The other major issue involves the mechanics of how data is written and stored in flash memory. Basically, memory cells are organised in blocks, typically 512k in size. Problem is, whenever any data is written it must be done so by the block, even if the total amount is much less than 512k.
In other words, even when writing a small amount of data, perhaps a few k, an entire memory block is reserved. That's just fine when you have lots of spare blocks. But when you don't, it becomes necessary to reuse partially filled blocks. And that requires the contents of a block to be copied to cache before adding the new data and then writing the whole lot back into the block. What a palaver.
If that wasn't bad enough, current SSDs generally don't actually erase blocks when data is deleted from them. Blocks are simply marked as available for writing by the file system. Erasing only happens when the time comes to refill the blocks with data. Put it all together and you have a perfect storm of stuttering disk access.
Imagine requesting lots of small, individual disk writes. Each one might require juggling all kinds of partially filled and marked for-deletion blocks. We therefore put it to you that it's easy to see why SSD performance goes down the crapper as capacity dwindles. What, then, is the answer?
Improved wear-levelling algorithms help. Intel's X25-M is a case in point. Early examples of that drive suffered from rapid and rather hideous performance degradation. Intel has since released a new firmware with improved wear levelling that did a very good job of cleaning up performance.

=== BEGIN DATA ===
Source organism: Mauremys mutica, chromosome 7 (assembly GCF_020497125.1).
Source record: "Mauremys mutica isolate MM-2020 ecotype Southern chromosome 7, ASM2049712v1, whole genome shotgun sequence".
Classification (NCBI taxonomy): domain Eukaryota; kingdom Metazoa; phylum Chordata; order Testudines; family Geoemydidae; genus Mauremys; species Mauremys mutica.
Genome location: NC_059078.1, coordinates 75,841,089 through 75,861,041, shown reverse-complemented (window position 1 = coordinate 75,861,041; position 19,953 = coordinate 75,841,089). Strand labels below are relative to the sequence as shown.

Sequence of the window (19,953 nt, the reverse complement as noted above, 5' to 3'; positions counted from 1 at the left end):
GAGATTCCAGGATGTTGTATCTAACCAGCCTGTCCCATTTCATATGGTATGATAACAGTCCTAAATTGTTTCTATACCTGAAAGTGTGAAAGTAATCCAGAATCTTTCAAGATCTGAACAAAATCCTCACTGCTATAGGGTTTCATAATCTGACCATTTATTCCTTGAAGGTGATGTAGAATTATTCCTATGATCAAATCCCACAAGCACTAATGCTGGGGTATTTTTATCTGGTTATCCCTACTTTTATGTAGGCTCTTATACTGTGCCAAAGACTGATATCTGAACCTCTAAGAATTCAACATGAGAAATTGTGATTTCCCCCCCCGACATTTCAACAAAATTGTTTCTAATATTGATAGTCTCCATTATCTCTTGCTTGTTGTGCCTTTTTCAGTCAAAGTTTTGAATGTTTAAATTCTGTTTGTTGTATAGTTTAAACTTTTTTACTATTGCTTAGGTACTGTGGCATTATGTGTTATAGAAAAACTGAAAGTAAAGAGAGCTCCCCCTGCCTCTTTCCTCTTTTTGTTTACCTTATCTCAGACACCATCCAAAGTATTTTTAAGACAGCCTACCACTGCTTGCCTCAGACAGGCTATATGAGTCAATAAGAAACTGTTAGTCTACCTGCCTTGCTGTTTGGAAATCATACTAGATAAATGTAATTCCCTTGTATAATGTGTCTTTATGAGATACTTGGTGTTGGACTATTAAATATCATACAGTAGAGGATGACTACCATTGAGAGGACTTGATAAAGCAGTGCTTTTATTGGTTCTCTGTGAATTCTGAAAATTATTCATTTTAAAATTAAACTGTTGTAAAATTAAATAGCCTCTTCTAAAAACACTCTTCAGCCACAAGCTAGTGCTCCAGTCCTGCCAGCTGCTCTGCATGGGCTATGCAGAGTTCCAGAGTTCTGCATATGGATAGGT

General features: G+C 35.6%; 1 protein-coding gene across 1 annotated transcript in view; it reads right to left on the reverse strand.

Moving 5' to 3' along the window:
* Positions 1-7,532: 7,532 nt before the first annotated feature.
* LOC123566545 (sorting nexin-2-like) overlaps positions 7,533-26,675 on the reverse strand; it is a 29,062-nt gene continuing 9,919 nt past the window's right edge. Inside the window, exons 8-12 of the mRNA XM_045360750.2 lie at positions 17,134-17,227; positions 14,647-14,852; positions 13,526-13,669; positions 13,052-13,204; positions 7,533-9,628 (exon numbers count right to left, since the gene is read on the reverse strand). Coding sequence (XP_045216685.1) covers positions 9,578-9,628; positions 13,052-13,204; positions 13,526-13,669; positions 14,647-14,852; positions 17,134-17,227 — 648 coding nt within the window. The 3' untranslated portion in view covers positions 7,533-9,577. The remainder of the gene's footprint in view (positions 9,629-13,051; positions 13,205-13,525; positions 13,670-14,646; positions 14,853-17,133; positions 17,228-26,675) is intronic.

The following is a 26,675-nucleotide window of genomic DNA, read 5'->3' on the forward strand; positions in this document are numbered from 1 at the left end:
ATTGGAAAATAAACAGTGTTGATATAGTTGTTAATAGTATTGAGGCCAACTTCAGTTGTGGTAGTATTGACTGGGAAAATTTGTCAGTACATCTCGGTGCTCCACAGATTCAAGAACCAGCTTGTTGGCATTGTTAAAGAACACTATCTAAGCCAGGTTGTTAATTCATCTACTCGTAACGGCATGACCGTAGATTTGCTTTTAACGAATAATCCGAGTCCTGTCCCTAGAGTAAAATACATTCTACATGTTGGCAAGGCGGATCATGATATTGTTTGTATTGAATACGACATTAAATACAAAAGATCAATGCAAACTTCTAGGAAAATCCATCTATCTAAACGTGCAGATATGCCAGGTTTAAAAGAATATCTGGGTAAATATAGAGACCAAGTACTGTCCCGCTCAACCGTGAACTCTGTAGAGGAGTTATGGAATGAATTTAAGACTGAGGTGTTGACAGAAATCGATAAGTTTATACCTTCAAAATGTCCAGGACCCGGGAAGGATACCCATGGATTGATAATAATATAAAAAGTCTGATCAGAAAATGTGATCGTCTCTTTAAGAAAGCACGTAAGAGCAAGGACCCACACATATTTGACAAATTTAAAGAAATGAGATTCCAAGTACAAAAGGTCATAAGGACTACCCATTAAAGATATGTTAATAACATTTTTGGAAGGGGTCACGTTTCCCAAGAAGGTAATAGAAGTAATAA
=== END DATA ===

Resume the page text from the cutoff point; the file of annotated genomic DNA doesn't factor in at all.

As for the problems relating to write and erase methods as capacity is used up, there are a number of different efforts in various stages of development, some more effective than others (see the "Give your SSD a TRIM" and "Heal the pain" sections on the next page).
But the overall moral is that the race is on and progress is being made. It's just possible that a year from now, all these SSD woes will be but a distant memory.
TRIM comes to the rescue
Give your SSD a TRIM
As we've explained, one of the biggest problems affecting SSD performance involves memory blocks being filled with redundant data. When the time comes to put new data in these blocks, they must first be erased before refilling. It all takes time.
And time means performance in SSD land. Now, you might think this could be easily solved by the drive itself. Just delete the frigging data in the first place, you cry. Sadly, it's not that simple. Some of this redundant data is hidden by the operating system's file system. In other words, the SSD itself doesn't actually know it's dead data until the time comes to rewrite.
SHAVE AND A HAIR CUT:TRIM – a handy disk command coming soon to a sluggish SSD near you
Clearly, an OS-level solution is required. That's exactly what's coming in the form of a new disk command known as TRIM. Due to be supported by Windows 7, though possibly in an update rather than at launch, TRIM takes into account the needs of SSDs.